Americans are more likely than ever to live alone and less likely than ever to have many close friends or join social clubs.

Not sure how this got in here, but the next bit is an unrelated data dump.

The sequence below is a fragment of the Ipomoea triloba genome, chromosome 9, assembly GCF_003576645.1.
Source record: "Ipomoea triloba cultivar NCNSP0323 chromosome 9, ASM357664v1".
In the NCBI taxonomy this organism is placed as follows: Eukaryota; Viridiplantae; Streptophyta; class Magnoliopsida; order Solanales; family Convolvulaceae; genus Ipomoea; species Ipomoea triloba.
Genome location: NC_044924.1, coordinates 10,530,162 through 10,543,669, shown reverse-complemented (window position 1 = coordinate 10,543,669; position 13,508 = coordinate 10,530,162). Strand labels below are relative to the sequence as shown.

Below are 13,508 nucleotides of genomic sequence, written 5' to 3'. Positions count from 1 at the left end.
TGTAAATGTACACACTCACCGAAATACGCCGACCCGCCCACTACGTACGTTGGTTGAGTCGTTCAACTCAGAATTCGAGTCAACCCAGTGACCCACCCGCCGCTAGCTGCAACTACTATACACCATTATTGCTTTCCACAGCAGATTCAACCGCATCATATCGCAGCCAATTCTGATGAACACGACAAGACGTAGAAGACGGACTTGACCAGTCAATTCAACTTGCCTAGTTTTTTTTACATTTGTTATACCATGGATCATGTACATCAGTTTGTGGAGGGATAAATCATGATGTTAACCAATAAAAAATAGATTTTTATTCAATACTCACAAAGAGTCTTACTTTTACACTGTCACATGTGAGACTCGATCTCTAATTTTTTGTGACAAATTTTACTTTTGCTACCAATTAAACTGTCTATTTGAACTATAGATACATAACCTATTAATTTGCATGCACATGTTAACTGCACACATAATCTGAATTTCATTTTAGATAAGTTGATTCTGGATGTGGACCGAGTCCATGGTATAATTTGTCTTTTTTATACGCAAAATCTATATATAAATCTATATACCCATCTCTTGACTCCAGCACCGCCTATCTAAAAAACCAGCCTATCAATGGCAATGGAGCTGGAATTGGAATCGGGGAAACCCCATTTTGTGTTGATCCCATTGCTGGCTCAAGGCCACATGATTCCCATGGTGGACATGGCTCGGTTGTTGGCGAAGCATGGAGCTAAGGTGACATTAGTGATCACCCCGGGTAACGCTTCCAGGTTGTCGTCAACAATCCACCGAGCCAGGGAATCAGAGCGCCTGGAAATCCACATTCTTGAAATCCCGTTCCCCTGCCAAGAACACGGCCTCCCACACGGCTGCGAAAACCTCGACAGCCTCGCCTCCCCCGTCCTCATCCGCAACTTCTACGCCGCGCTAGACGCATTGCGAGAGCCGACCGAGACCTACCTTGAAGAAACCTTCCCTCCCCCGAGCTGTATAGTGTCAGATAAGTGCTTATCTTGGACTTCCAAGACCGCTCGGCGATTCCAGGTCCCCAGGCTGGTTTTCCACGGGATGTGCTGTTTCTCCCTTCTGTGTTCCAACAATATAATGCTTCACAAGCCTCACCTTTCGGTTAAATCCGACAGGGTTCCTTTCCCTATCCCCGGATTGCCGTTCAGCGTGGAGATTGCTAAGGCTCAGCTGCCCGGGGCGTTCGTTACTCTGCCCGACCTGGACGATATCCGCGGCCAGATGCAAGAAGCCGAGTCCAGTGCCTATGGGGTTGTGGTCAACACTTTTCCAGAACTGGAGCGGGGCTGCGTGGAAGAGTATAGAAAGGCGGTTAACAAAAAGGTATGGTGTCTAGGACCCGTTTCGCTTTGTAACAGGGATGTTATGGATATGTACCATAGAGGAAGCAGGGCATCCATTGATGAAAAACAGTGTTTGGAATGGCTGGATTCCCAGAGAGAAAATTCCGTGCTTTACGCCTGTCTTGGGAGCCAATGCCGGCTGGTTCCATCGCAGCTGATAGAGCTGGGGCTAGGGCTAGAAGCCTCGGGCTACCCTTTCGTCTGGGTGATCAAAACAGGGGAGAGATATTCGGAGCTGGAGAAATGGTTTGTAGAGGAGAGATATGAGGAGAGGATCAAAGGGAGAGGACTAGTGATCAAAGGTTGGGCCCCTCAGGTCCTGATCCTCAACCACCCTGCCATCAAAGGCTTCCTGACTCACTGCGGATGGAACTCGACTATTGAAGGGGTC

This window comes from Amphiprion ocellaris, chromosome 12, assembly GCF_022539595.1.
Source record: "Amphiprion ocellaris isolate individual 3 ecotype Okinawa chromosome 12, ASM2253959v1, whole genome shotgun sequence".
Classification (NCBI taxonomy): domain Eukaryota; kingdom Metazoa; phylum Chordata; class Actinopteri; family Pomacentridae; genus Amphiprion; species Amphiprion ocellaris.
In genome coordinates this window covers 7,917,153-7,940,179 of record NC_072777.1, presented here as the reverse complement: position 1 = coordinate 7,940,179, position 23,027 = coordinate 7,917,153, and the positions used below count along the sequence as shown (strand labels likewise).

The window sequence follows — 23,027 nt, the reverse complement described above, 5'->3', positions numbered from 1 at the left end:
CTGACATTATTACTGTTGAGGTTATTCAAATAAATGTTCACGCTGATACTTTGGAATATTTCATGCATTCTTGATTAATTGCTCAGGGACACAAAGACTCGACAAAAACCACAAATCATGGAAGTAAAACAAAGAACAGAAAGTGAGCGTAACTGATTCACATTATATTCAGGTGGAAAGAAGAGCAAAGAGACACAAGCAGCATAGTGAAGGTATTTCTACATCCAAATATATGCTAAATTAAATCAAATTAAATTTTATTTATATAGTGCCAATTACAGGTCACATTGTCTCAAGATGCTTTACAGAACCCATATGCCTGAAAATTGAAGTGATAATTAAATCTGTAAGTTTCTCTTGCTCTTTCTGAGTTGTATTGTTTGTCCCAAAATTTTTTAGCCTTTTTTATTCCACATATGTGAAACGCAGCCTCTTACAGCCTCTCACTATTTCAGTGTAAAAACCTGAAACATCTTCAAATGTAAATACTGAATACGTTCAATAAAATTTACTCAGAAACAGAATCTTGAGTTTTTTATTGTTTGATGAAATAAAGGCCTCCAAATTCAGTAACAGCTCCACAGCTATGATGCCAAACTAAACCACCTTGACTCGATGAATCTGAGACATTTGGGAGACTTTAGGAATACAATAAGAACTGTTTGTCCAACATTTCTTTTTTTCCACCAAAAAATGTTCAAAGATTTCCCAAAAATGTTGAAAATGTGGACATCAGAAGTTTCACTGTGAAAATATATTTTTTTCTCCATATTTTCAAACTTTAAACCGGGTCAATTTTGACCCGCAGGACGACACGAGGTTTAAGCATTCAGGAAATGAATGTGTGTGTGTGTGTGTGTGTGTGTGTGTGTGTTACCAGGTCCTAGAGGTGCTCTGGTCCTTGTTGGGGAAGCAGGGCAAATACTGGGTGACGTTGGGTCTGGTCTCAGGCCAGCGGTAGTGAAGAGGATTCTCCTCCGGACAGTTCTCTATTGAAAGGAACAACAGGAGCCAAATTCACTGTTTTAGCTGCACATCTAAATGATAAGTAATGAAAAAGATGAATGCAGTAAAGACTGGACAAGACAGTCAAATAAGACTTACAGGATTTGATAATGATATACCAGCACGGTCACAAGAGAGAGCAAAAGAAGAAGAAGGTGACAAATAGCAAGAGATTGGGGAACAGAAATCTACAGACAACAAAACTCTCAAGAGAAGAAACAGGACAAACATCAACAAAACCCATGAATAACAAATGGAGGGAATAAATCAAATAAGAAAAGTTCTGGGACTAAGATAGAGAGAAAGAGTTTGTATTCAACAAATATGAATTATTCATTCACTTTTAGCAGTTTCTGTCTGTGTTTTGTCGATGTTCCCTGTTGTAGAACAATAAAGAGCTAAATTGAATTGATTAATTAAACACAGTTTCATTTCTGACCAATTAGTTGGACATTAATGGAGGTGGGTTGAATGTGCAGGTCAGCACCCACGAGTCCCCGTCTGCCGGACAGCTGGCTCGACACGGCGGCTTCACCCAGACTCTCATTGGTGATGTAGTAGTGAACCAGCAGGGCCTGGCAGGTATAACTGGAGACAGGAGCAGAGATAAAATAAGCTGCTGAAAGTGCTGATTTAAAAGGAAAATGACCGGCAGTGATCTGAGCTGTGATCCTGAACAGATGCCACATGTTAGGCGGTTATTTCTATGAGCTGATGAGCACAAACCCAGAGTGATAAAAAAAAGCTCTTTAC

People are becoming more atomized, more isolated, and less connected to their fellow citizens. Historically, American society has relied on voluntarism, and our elections and civic institutions are based on the principle that citizens get involved with them only by choice, not by command. So what does our increasing isolation mean for our future? Does it undermine the pillars of our society? Philip Levine, Pulitzer prizewinner and poet laureate of the United States, has lived many American lives throughout his 84 years—as an autoworker, a political activist, a teacher, and, of course, a poet. On June 5, 2012, Levine joined Zócalo to discuss the changes in how we relate to one another amid the shifting sands of American life and whether or not the country’s increasing social isolation is a threat to democracy.